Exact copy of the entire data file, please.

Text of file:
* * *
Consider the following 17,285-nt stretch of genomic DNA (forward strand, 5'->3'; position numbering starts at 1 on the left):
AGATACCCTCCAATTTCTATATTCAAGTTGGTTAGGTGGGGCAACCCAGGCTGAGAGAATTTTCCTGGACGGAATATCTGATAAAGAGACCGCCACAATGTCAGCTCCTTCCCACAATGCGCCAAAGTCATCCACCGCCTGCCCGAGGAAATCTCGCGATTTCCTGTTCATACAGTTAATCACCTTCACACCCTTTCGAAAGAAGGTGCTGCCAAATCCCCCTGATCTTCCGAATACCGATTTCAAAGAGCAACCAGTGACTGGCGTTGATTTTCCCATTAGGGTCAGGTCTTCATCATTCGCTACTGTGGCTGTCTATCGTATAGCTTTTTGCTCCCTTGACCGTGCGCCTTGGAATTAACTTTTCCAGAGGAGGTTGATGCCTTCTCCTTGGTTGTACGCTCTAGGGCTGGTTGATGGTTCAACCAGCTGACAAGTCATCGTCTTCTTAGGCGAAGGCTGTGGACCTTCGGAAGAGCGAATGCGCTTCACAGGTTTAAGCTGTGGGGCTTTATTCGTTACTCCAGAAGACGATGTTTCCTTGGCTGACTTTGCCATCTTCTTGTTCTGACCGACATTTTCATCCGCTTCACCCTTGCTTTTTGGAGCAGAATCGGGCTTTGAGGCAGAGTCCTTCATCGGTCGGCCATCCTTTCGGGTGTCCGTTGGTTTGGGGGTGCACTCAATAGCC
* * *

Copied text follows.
Consider the following 17,285-nt stretch of genomic DNA (forward strand, 5'->3'; position numbering starts at 1 on the left):
AGATACCCTCCAATTTCTATATTCAAGTTGGTTAGGTGGGGCAACCCAGGCTGAGAGAATTTTCCTGGACGGAATATCTGATAAAGAGACCGCCACAATGTCAGCTCCTTCCCACAATGCGCCAAAGTCATCCACCGCCTGCCCGAGGAAATCTCGCGATTTCCTGTTCATACAGTTAATCACCTTCACACCCTTTCGAAAGAAGGTGCTGCCAAATCCCCCTGATCTTCCGAATACCGATTTCAAAGAGCAACCAGTGACTGGCGTTGATTTTCCCATTAGGGTCAGGTCTTCATCATTCGCTACTGTGGCTGTCTATCGTATAGCTTTTTGCTCCCTTGACCGTGCGCCTTGGAATTAACTTTTCCAGAGGAGGTTGATGCCTTCTCCTTGGTTGTACGCTCTAGGGCTGGTTGATGGTTCAACCAGCTGACAAGTCATCGTCTTCTTAGGCGAAGGCTGTGGACCTTCGGAAGAGCGAATGCGCTTCACAGGTTTAAGCTGTGGGGCTTTATTCGTTACTCCAGAAGACGATGTTTCCTTGGCTGACTTTGCCATCTTCTTGTTCTGACCGACATTTTCATCCGCTTCACCCTTGCTTTTTGGAGCAGAATCGGGCTTTGAGGCAGAGTCCTTCATCGGTCGGCCATCCTTTCGGGTGTCCGTTGGTTTGGGGGTGCACTCAATAGCC